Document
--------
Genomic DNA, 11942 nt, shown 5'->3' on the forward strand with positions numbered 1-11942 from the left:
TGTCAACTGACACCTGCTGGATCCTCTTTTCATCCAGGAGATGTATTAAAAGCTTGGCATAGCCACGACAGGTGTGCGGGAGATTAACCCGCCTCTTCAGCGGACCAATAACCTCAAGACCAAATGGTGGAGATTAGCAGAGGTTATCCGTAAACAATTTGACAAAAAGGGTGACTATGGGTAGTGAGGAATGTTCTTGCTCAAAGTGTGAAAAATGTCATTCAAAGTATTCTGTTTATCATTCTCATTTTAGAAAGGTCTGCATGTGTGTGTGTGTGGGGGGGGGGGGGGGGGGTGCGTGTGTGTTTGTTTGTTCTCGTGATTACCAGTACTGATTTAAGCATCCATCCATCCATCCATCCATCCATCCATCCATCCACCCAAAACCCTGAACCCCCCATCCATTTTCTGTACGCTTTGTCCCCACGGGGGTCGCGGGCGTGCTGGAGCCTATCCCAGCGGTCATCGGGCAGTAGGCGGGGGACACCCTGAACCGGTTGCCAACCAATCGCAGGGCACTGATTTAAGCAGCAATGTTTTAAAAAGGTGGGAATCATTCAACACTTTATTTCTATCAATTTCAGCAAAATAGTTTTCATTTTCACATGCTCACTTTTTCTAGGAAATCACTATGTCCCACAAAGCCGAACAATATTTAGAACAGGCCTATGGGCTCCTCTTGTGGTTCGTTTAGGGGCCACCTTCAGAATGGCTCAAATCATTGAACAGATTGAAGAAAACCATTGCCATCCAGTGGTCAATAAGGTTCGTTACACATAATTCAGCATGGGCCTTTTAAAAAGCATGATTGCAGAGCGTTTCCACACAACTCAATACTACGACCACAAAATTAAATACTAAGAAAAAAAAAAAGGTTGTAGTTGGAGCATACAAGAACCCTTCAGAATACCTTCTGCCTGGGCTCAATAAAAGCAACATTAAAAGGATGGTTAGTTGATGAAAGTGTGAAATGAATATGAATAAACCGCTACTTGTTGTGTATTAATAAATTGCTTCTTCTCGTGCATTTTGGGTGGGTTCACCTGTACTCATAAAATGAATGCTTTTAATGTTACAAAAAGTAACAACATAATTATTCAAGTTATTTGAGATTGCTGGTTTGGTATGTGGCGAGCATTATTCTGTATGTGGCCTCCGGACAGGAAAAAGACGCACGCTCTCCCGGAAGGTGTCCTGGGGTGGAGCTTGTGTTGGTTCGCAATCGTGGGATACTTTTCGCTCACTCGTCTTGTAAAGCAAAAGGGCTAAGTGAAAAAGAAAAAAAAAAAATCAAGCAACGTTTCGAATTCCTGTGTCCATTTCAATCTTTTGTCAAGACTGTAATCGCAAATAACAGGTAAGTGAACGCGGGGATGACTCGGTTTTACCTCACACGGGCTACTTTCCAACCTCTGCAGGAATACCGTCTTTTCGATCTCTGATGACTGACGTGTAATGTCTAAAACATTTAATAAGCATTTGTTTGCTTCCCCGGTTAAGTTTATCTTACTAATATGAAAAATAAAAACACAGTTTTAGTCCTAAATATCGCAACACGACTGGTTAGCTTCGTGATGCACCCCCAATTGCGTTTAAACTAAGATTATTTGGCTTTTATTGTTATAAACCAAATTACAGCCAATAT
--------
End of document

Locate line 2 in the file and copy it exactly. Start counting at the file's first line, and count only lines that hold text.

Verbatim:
TGTCAACTGACACCTGCTGGATCCTCTTTTCATCCAGGAGATGTATTAAAAGCTTGGCATAGCCACGACAGGTGTGCGGGAGATTAACCCGCCTCTTCAGCGGACCAATAACCTCAAGACCAAATGGTGGAGATTAGCAGAGGTTATCCGTAAACAATTTGACAAAAAGGGTGACTATGGGTAGTGAGGAATGTTCTTGCTCAAAGTGTGAAAAATGTCATTCAAAGTATTCTGTTTATCATTCTCATTTTAGAAAGGTCTGCATGTGTGTGTGTGTGGGGGGGGGGGGGGGGGGTGCGTGTGTGTTTGTTTGTTCTCGTGATTACCAGTACTGATTTAAGCATCCATCCATCCATCCATCCATCCATCCATCCATCCACCCAAAACCCTGAACCCCCCATCCATTTTCTGTACGCTTTGTCCCCACGGGGGTCGCGGGCGTGCTGGAGCCTATCCCAGCGGTCATCGGGCAGTAGGCGGGGGACACCCTGAACCGGTTGCCAACCAATCGCAGGGCACTGATTTAAGCAGCAATGTTTTAAAAAGGTGGGAATCATTCAACACTTTATTTCTATCAATTTCAGCAAAATAGTTTTCATTTTCACATGCTCACTTTTTCTAGGAAATCACTATGTCCCACAAAGCCGAACAATATTTAGAACAGGCCTATGGGCTCCTCTTGTGGTTCGTTTAGGGGCCACCTTCAGAATGGCTCAAATCATTGAACAGATTGAAGAAAACCATTGCCATCCAGTGGTCAATAAGGTTCGTTACACATAATTCAGCATGGGCCTTTTAAAAAGCATGATTGCAGAGCGTTTCCACACAACTCAATACTACGACCACAAAATTAAATACTAAGAAAAAAAAAAAGGTTGTAGTTGGAGCATACAAGAACCCTTCAGAATACCTTCTGCCTGGGCTCAATAAAAGCAACATTAAAAGGATGGTTAGTTGATGAAAGTGTGAAATGAATATGAATAAACCGCTACTTGTTGTGTATTAATAAATTGCTTCTTCTCGTGCATTTTGGGTGGGTTCACCTGTACTCATAAAATGAATGCTTTTAATGTTACAAAAAGTAACAACATAATTATTCAAGTTATTTGAGATTGCTGGTTTGGTATGTGGCGAGCATTATTCTGTATGTGGCCTCCGGACAGGAAAAAGACGCACGCTCTCCCGGAAGGTGTCCTGGGGTGGAGCTTGTGTTGGTTCGCAATCGTGGGATACTTTTCGCTCACTCGTCTTGTAAAGCAAAAGGGCTAAGTGAAAAAGAAAAAAAAAAAATCAAGCAACGTTTCGAATTCCTGTGTCCATTTCAATCTTTTGTCAAGACTGTAATCGCAAATAACAGGTAAGTGAACGCGGGGATGACTCGGTTTTACCTCACACGGGCTACTTTCCAACCTCTGCAGGAATACCGTCTTTTCGATCTCTGATGACTGACGTGTAATGTCTAAAACATTTAATAAGCATTTGTTTGCTTCCCCGGTTAAGTTTATCTTACTAATATGAAAAATAAAAACACAGTTTTAGTCCTAAATATCGCAACACGACTGGTTAGCTTCGTGATGCACCCCCAATTGCGTTTAAACTAAGATTATTTGGCTTTTATTGTTATAAACCAAATTACAGCCAATAT